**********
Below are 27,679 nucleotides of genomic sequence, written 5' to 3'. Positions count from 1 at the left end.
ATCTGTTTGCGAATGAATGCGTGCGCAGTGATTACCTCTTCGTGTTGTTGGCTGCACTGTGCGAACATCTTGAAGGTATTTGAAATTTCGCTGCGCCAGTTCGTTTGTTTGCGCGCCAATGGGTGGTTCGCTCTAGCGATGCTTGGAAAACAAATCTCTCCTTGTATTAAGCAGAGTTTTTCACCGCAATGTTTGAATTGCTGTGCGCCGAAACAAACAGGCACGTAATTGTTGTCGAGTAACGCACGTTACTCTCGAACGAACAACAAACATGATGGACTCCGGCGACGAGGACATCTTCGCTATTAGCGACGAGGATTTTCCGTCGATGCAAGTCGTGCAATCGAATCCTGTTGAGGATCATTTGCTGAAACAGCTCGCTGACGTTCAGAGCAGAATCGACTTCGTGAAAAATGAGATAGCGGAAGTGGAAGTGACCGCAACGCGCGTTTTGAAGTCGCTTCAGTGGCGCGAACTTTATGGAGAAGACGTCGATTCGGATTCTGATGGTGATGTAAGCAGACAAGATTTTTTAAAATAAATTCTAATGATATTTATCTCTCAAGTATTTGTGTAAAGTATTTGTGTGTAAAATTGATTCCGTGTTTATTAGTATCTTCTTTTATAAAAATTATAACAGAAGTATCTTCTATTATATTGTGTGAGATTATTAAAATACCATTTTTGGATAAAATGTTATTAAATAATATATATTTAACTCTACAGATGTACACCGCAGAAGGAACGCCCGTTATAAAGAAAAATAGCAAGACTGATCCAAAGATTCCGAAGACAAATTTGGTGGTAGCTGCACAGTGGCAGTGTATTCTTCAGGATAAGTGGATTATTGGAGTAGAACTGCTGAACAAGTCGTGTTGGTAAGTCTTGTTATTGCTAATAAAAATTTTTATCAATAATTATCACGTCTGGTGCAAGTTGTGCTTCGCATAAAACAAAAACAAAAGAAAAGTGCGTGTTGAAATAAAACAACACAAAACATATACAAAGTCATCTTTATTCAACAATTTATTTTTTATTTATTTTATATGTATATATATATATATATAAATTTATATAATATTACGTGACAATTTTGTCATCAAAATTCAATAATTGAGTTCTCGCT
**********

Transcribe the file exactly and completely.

Below are 27,679 nucleotides of genomic sequence, written 5' to 3'. Positions count from 1 at the left end.
ATCTGTTTGCGAATGAATGCGTGCGCAGTGATTACCTCTTCGTGTTGTTGGCTGCACTGTGCGAACATCTTGAAGGTATTTGAAATTTCGCTGCGCCAGTTCGTTTGTTTGCGCGCCAATGGGTGGTTCGCTCTAGCGATGCTTGGAAAACAAATCTCTCCTTGTATTAAGCAGAGTTTTTCACCGCAATGTTTGAATTGCTGTGCGCCGAAACAAACAGGCACGTAATTGTTGTCGAGTAACGCACGTTACTCTCGAACGAACAACAAACATGATGGACTCCGGCGACGAGGACATCTTCGCTATTAGCGACGAGGATTTTCCGTCGATGCAAGTCGTGCAATCGAATCCTGTTGAGGATCATTTGCTGAAACAGCTCGCTGACGTTCAGAGCAGAATCGACTTCGTGAAAAATGAGATAGCGGAAGTGGAAGTGACCGCAACGCGCGTTTTGAAGTCGCTTCAGTGGCGCGAACTTTATGGAGAAGACGTCGATTCGGATTCTGATGGTGATGTAAGCAGACAAGATTTTTTAAAATAAATTCTAATGATATTTATCTCTCAAGTATTTGTGTAAAGTATTTGTGTGTAAAATTGATTCCGTGTTTATTAGTATCTTCTTTTATAAAAATTATAACAGAAGTATCTTCTATTATATTGTGTGAGATTATTAAAATACCATTTTTGGATAAAATGTTATTAAATAATATATATTTAACTCTACAGATGTACACCGCAGAAGGAACGCCCGTTATAAAGAAAAATAGCAAGACTGATCCAAAGATTCCGAAGACAAATTTGGTGGTAGCTGCACAGTGGCAGTGTATTCTTCAGGATAAGTGGATTATTGGAGTAGAACTGCTGAACAAGTCGTGTTGGTAAGTCTTGTTATTGCTAATAAAAATTTTTATCAATAATTATCACGTCTGGTGCAAGTTGTGCTTCGCATAAAACAAAAACAAAAGAAAAGTGCGTGTTGAAATAAAACAACACAAAACATATACAAAGTCATCTTTATTCAACAATTTATTTTTTATTTATTTTATATGTATATATATATATATATAAATTTATATAATATTACGTGACAATTTTGTCATCAAAATTCAATAATTGAGTTCTCGCT